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Fixing flaws in Solvency II vital to unlock long-term investment and boost EU economic growth and recovery

Insurance Europe has today published its response to a consultation by the European Commission on the review of Solvency II, the framework that governs the European insurance industry. While Solvency II in general works well, it is excessively conservative, contains serious measurement flaws and imposes unnecessary operational burdens on Europe’s insurers.

These measurement flaws needlessly restrict insurers from playing their key role as providers of long-term savings and pension products, including those with guarantees, which customers value and that could play an important role in addressing serious societal challenges, such as the ageing of society.

They also unnecessarily restrict insurers from making long-term investments that are essential for Europe’s economic recovery and sustainable growth. Furthermore, these flaws undermine the ability of European firms to compete internationally with non-European insurers.

Addressing these measurement flaws would lead to a justified overall reduction in capital requirements and operational burdens, and so increase insurers’ capacity to take investment and other risks. Such targeted improvements are therefore very important, both for the sector, and Europe’s society and economy at large.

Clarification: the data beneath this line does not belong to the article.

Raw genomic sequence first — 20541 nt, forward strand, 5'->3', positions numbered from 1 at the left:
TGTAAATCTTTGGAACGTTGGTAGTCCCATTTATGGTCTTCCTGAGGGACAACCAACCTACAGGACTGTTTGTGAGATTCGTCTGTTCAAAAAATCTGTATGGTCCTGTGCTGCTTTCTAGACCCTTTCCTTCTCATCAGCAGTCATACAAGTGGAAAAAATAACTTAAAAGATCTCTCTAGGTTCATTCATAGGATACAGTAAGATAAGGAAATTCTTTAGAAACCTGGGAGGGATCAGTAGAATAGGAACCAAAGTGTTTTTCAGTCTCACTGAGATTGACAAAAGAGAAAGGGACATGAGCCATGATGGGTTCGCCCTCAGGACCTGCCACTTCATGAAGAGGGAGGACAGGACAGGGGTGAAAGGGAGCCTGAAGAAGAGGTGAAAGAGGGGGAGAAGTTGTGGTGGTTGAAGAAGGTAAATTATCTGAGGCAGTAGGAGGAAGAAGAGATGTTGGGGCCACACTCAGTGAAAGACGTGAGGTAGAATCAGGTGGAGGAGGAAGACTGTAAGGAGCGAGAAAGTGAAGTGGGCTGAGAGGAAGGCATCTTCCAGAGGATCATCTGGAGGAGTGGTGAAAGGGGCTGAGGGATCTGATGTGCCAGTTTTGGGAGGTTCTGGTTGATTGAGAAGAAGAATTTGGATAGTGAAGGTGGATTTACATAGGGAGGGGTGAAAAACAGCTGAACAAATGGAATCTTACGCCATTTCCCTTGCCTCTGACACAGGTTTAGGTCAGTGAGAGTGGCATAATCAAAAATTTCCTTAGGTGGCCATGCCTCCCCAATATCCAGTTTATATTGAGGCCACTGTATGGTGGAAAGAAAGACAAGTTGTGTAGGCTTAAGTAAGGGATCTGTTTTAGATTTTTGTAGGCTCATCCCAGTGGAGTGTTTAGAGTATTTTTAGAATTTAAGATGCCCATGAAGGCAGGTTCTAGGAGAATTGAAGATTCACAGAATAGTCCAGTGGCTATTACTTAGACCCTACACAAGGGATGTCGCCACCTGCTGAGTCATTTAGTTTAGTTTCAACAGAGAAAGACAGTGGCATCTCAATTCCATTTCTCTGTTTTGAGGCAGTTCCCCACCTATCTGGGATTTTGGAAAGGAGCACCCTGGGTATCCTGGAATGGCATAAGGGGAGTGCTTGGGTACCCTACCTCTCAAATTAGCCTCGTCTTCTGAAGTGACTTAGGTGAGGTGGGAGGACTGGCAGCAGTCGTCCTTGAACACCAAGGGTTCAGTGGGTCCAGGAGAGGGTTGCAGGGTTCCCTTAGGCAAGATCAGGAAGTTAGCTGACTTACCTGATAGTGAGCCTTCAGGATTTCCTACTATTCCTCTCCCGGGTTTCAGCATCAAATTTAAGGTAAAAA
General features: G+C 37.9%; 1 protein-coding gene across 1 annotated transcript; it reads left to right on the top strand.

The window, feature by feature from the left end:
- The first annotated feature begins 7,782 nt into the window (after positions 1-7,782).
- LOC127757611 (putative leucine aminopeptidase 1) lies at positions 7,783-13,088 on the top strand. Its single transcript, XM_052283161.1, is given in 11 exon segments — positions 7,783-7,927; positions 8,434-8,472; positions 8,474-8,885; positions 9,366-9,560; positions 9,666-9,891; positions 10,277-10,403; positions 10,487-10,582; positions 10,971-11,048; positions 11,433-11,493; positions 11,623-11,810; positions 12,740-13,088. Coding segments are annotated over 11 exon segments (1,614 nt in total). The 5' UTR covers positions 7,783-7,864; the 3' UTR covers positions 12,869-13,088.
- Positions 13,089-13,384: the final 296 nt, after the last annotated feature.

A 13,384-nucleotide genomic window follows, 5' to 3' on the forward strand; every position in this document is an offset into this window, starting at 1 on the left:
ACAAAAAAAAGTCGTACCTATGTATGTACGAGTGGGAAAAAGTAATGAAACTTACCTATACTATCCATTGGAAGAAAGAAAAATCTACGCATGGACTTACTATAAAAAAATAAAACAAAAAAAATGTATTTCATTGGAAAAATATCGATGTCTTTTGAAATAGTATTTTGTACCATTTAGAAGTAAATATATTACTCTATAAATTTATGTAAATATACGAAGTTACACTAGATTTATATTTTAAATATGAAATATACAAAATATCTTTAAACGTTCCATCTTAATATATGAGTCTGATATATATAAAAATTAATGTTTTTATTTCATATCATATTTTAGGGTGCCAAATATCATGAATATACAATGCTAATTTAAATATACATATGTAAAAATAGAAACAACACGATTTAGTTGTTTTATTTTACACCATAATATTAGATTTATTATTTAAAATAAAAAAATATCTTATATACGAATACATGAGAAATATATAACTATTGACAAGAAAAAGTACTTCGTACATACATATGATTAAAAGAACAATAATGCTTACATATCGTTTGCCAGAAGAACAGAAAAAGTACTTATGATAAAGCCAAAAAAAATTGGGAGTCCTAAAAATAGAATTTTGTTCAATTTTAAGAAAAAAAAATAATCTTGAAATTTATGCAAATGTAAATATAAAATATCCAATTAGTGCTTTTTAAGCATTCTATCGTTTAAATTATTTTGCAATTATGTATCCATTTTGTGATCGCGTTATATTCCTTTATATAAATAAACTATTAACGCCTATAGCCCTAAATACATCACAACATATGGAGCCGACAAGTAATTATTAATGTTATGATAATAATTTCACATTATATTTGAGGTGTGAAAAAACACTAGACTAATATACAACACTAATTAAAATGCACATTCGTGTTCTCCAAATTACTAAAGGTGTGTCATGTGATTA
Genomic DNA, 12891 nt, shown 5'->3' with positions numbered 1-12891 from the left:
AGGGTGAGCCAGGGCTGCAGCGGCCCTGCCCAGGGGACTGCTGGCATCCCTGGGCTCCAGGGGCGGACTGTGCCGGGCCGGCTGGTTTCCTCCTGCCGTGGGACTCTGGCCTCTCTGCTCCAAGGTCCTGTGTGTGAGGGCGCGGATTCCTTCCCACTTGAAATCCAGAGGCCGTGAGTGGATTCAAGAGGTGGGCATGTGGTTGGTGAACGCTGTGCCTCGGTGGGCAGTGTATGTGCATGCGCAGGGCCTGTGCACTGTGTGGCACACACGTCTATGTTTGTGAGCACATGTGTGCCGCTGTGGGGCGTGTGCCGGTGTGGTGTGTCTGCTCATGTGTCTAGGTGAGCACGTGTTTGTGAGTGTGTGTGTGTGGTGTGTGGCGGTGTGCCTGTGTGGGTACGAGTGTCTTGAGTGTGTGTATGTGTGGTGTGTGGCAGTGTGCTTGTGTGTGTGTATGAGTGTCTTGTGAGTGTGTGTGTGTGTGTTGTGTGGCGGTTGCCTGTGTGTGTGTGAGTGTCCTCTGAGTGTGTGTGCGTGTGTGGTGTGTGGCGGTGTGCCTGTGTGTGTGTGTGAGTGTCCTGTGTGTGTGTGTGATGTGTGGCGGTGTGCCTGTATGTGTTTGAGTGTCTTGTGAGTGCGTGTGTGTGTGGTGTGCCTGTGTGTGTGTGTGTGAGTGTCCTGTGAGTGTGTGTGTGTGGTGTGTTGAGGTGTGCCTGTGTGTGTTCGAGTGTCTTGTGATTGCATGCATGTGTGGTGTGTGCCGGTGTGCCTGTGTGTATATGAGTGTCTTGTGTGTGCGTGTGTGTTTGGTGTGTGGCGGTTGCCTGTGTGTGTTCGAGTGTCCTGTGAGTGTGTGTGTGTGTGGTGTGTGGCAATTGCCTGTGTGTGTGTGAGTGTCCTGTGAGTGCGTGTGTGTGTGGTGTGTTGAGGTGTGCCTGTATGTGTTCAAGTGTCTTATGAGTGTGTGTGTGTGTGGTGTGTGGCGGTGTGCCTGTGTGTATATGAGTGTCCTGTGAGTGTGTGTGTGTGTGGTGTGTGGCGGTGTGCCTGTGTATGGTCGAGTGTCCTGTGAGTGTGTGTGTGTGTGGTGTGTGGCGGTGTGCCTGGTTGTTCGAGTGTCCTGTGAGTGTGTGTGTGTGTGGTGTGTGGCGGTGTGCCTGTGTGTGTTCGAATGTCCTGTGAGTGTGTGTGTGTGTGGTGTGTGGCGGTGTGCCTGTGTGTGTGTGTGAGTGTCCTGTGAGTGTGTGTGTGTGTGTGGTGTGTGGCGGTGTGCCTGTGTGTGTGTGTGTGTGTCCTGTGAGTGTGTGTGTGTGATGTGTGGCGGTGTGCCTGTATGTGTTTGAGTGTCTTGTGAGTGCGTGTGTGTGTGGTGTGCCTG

To achieve this, the review of Solvency II should lead to:

  • A more appropriate valuation of liabilities by both addressing technical flaws in the volatility adjustment (VA) and risk margin, and by maintaining components that work, such as the current extrapolation methodology and the matching adjustment.
  • A more appropriate measurement of capital requirements in the standard formula by maintaining the dynamic VA as is for internal model users and extending it in combination with the current spread risk charges for standard formula users. The criteria for long-term equity should be improved and the calibration of property risk corrected. Changes to allow for appropriate negative rates in the interest rate calculation should also be introduced.
  • A less burdensome operational framework by simplifying and streamlining reporting requirements.
  • A more diversified and efficient insurance market through a better application of proportionality, so that insurers can comply with Solvency II in line with the scale, nature and complexity of their activities.

Moreover, improvements to Solvency II should maintain, and even enhance the risk-based nature of the framework, by more appropriately capturing insurers’ long-term business model and the actual risks that the industry is exposed to. This way, the level of policyholder protection will remain very high and financial stability will be strengthened.

Insurance Europe's key messages for the review of Solvency II can be found here

Published 22 October 2020